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Understanding the Typical Teenage Boy

This material courtesy of Cathy C. Hall

Ask a teenage boy, “How was your day?” and he will say, “Good.”

He may have flunked a test, spilled orange juice on his jacket, and lost his calculator, but it’s still “all good” to the average American teenage boy. Is it any wonder the average teenage girl is going crazy, trying to figure out a boy like that? Relax, girls. A few inside tips and you’re on your way to understanding that guy who’s always borrowing your calculator in Chem lab.

First up is the Nice Gesture. Teenage girls love, love, love to do nice things for their friends. They will make cookies, or decorate a locker, or bring a balloon for no other reason than to cheer up a friend.

Beware the Nice Gesture around the male creature. If you make cookies for a boy, he will think you like him. If you decorate his locker, he will be embarrassed. If you bring him a balloon, he will pop it. So what’s a girl to do? Don’t do anything nice for a teenage boy. Unless you really do like him. Then it’s okay. But only if it’s cookies.

On the other hand, teenage boys do not, as a rule, do nice things for their friends. So girls, if you have a friend who happens to be a boy and he brings you a bag of candy, then you are no longer a “friend”. He likes you. Although it may be awhile before he’ll do another nice thing.

Next is the very important Big Dance. Teenage girls love, love, love everything about the Big Dance. They like to buy pretty dresses and get matching corsages. They like to get their hair and nails done. They like to make plans for months ahead of time so that everything will be perfect.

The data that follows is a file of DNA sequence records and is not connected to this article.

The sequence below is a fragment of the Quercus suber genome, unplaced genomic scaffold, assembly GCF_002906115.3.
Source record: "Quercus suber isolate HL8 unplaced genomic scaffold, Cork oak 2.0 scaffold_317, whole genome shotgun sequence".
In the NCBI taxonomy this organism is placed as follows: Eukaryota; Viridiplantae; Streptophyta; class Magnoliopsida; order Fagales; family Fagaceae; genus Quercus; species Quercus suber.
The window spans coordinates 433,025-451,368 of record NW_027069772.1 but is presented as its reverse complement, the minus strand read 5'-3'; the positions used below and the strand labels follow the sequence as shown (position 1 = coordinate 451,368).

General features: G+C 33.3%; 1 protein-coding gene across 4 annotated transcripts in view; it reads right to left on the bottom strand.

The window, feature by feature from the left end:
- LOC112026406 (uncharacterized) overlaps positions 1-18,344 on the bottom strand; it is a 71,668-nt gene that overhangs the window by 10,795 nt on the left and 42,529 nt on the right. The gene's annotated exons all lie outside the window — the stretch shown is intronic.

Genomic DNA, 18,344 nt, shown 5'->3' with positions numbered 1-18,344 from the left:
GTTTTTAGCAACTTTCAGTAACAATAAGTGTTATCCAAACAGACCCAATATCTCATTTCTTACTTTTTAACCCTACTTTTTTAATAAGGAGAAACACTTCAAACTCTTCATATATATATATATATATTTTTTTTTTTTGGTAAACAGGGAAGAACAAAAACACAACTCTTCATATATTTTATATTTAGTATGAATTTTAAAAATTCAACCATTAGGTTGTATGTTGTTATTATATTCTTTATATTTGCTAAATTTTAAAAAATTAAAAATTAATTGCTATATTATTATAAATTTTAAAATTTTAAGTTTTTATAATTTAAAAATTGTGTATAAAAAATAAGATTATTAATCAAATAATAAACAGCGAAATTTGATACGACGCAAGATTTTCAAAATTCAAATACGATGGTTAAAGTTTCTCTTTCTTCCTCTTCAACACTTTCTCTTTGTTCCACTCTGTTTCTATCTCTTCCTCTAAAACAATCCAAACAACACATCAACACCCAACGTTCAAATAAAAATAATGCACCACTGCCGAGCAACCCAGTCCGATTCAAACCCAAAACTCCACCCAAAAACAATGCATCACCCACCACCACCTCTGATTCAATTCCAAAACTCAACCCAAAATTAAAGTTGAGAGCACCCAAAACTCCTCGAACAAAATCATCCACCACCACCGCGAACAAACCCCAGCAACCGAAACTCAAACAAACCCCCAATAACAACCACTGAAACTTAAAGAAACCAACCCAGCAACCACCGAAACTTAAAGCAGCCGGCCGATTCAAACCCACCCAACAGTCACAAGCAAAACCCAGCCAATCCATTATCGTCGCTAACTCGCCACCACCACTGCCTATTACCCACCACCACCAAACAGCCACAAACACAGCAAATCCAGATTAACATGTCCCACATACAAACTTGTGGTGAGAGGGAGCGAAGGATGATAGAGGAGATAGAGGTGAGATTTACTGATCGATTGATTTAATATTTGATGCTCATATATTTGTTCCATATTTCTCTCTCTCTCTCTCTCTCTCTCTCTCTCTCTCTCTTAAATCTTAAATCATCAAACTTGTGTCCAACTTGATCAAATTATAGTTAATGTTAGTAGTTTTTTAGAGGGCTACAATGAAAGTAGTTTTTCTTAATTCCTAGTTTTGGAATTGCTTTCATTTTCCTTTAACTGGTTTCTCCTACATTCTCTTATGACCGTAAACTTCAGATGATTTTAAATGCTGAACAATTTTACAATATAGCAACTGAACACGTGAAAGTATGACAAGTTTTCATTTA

Boys, unfortunately, will start getting ready for the Big Dance about 20 minutes before the limo arrives. So girls, if you want everything to be perfect for the Big Dance, you will have to do everything yourself. But at least you will get in plenty of practice for the future Big Wedding.

Another thing about the Big Dance: teenage boys only go because they like the teenage girls they have asked. They do not ask girls to the Big Dance just to “be nice” (Remember that point from the Nice Gesture section?). So if you do not particularly like the teenage boy who has asked you, it is much better to say no, thank you, than to have an enemy for life (Oh, not the teenage boy. He’ll get over it. His mother will not.)

Finally, there’s Food. The typical teenage girl considers eating as just a small part of the normal daily routine. To the teenage boy, eating is the whole routine. He thinks about eating all day long, even when he is eating. That is why the teenage boy will enthusiastically discuss in detail where he would like to eat before and after the Big Dance, but may forget to buy a corsage. Don’t take it personally.

And do not, under any circumstances, get involved in any food wagers (I bet I can fit 27 cookies in my mouth!) or food fights (Could not. Could, too!) with a teenage boy. He will always win. Or get very, very sick trying.

One last thing, girls. Just when you think you have the teenage boy all figured out, he will decorate your locker with little Valentine cards. You can’t win. But at least now you have a fighting chance.

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